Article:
They’re all covered on Edible Geography, our blog crush of the month. Nicola Twilley is the mastermind behind the site that combines design, science, history and food in surprising and wonderful ways.
Even though she’s now a co-host of the food podcast Gastropod and a regular contributor at the New Yorker, Nicola never aspired to journalism. Growing up in England, that career path never appealed to her — she was a self-described “shy kid who liked writing but not interacting,” and the idea of making phone calls and knocking on doors all day was a turnoff. She didn’t see many opportunities for the type of long form non-fiction writing that interested her, so she moved to the U.S., got a masters degree in Art History and started working in non-profits.
The blog was born at a time when she was becoming increasingly dissatisfied with her career. Her husband was running BLDGBLOG and having a lot of fun with it, and she realized she wanted to start her own writing project. She laughs when she thinks back on it. “There was no plan… but there was this kind of blind hope, like, maybe I’ll give up after a month. But I really loved it for the start. I’m such a junkie for the written word. I had this abstract teenage fantasy of becoming a writer.”
So how did food become her primary focus? According to Nicola, everything came together when she saw Caroline Steel speak about her book Hungry City. She was blown away by the way Steel wrote and spoke about the way food shaped London and London shaped food, and she realized she could use food as a lens and a theme to write about pretty much anything. She calls food “inherently attractive” — writing about food paves the way for talking about concepts that can seem dry or archaic when presented under different circumstances.
Even though the blog is five years old, she already felt like she was behind the curve when she started. At the time, she was “blissfully ignorant about food” — she had never read Michael Pollan, and she had no idea that the food movement was about to take off. “At first, I was kind of embarrassed that it sounded so girly… I had a weird sense that I was doing something that was not serious and was split along gender lines.”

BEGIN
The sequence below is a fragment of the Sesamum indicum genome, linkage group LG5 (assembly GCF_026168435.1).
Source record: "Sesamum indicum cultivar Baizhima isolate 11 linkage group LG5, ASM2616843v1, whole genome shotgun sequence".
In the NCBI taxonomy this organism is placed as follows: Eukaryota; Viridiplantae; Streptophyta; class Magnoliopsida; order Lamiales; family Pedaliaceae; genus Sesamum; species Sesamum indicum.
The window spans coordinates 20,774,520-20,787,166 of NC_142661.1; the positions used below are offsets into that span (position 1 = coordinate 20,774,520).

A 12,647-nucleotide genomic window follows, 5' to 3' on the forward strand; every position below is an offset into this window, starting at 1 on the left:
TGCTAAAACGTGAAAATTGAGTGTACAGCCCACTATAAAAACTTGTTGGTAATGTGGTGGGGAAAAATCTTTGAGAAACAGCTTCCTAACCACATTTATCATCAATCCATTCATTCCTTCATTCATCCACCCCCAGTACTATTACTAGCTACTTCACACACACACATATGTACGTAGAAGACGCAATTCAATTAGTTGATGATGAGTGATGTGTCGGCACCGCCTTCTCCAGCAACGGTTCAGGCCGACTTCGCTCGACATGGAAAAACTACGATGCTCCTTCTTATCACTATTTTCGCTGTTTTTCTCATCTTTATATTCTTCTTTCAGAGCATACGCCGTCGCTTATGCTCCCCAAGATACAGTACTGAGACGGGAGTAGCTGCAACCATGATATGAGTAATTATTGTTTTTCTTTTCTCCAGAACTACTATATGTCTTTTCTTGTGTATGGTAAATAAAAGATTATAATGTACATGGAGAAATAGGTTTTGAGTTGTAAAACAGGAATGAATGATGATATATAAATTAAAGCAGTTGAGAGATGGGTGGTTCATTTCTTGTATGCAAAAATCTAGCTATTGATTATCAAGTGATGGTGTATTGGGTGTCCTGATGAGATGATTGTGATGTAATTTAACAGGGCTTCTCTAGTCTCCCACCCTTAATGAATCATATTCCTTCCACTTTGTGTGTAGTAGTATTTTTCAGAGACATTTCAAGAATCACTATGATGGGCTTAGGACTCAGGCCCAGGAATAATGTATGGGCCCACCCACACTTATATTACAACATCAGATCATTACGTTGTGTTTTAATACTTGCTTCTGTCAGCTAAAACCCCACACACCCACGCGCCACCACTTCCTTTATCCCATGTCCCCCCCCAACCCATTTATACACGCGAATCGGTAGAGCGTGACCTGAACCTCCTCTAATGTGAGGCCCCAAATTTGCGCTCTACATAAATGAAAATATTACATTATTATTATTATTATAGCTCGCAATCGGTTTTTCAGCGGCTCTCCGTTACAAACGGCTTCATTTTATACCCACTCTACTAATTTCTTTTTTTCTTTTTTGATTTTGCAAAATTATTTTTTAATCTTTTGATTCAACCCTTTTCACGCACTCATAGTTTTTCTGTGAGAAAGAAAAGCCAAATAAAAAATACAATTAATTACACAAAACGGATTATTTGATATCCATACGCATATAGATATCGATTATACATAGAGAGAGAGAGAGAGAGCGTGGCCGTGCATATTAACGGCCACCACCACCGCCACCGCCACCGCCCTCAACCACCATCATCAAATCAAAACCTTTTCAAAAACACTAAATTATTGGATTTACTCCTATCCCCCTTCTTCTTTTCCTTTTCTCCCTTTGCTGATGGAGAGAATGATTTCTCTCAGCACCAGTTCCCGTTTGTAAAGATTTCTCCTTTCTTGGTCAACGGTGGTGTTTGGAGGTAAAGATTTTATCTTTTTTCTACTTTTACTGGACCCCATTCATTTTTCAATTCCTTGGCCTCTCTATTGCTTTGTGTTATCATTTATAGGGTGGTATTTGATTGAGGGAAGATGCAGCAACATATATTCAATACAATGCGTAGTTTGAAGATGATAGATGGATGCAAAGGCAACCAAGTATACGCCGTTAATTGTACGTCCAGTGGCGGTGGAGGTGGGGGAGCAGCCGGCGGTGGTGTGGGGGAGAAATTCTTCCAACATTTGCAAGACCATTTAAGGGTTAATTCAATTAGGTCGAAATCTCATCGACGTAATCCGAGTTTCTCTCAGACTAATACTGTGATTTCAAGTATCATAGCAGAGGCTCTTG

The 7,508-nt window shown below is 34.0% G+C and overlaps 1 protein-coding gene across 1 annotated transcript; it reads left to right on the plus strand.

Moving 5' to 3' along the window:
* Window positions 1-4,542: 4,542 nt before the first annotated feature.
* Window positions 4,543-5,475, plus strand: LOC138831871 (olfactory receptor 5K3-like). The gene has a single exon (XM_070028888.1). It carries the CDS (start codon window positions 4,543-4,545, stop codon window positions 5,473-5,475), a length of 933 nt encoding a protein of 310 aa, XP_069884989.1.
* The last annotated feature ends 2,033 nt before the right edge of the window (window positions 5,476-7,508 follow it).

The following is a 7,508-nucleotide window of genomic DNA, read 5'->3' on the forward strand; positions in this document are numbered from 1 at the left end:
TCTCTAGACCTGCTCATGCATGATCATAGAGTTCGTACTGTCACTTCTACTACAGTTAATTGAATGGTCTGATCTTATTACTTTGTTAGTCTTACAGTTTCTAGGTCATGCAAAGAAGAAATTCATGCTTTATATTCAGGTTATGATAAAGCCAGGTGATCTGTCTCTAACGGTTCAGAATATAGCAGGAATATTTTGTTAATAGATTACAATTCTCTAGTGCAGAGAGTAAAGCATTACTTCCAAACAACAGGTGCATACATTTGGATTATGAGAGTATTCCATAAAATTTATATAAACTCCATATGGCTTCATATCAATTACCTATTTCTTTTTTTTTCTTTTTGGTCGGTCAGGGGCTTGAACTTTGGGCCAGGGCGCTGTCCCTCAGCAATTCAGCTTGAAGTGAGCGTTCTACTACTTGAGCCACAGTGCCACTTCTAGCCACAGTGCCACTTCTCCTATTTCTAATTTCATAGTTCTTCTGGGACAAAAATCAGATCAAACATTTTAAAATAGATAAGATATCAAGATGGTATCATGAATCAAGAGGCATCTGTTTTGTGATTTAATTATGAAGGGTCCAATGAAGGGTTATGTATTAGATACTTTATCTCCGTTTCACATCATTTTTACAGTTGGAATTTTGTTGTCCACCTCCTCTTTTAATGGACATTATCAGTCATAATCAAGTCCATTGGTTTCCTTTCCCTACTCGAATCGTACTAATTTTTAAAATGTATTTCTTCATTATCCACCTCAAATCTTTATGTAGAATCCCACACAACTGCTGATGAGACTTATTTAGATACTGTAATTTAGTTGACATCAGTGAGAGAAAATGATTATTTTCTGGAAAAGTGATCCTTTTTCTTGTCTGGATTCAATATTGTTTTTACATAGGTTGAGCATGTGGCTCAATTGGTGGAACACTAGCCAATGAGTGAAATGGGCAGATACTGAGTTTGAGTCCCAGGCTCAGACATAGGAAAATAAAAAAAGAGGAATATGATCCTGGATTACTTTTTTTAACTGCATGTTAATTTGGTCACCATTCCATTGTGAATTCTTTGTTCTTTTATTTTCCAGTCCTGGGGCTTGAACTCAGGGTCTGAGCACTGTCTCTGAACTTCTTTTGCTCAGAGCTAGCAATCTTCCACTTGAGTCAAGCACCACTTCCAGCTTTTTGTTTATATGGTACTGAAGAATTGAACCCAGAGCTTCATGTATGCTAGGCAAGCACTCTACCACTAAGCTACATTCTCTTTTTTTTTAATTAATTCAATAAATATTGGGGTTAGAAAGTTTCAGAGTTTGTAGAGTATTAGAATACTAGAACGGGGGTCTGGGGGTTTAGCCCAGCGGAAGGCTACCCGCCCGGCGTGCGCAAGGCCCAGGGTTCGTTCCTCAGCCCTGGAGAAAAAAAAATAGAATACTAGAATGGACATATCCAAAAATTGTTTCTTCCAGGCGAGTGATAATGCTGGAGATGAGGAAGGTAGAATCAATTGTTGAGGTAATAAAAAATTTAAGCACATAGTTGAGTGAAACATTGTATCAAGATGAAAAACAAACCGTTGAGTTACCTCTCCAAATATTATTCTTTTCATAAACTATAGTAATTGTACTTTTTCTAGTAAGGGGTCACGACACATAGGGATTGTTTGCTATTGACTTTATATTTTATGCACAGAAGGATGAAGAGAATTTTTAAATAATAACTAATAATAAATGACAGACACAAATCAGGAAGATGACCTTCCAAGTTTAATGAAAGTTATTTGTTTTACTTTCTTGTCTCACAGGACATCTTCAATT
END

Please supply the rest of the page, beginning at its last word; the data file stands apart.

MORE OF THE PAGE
Most of her inspiration comes from reading books. “I have a weird feeling that you shouldn’t just aggregate things on the internet… books are the undervalued engine of blogging” she says, and she tries not to write about topics that have already been covered online more than once. One of my favorite posts, which was later turned into an episode of 99% Invisible, came from half of a sentence in a book about steak. The author made a tangential mention of unconfirmed cow tunnels under New York City and Nicola was captivated.
She’s a voracious blog reader as well; when I asked her to name a few of her favorites, she rattled off a list that lasted longer than it will you to read this article. A few of her staples include Civil Eats, Marion Nestle’s food politics blog, the Agricultural Biodiversity Weblog, Air Cargo News, Archaeology Magazine and various smell blogs — “that’s a weird sub-community!”
Although she’s busy with the podcast, the New Yorker and a forthcoming book about refrigeration (she recently interviewed a woman who spent her twenties living in a refrigerated shipping container), she’s still finding time to post on Edible Geography, and she’s even planning a redesign this year.
New to her website? For starters, we suggest checking out these five posts:
- Ten Landmarks of the Chinese Cryosphere
Twilley compiled a list of ten stand-out destinations for the armchair Chinese cryotourist, based on her own travels while reporting this story on refrigeration for The New York Times Magazine.
- How Wine Became Metropolitan: an Interview with David Gissen
Twilley caught up with David to talk about what this shift in cartographic aesthetic can reveal about the geography of wine. Their conversation ranges from the dominance of Riedel glasses, the use of concrete in wine-making and the best subway stop from which to embark on your own journey of wine exploration.
- Harvesting Winter
There are only a handful of places left in the United States that still practice the forgotten art of harvesting winter. Twilley visited South Bristol, Maine, to take part in the annual ice cutting at the Thompson Ice House, a small wooden shack by the side of State Route 129 that claims to be “the only commercial ice house on the National Register of Historic Places to have stored naturally frozen ice harvested in the traditional way from a nearby pond.”
- Spice Tile
Laurent Mareschal’s “Beiti” is a carpet made of spice, carefully sieved through stencils into tiled patterns inspired by Arabic geometry. Twilley saw it London’s Victoria & Albert Museum, on display as part of the Jameel Prize shortlist of Islamic-influenced contemporary art, craft and design.
- Cow Tunnel Quest Update
Twilley continues her search for the the semi-mythical cow tunnel or cow tunnels: a subterranean part of Manhattan’s lost meat infrastructure, built to ease urban cow-jams at a particular historical moment — a time when live cattle were being brought to the city for slaughter in increasing quantities thanks to both its expanding population and the invention of the railway, but before the widespread adoption of cheap, reliable refrigeration meant that dead beef could travel long distances, meaning that abattoirs could be re-located outside densely populated areas.
Looking for more food blogs to follow? Check out this roundup from our editors.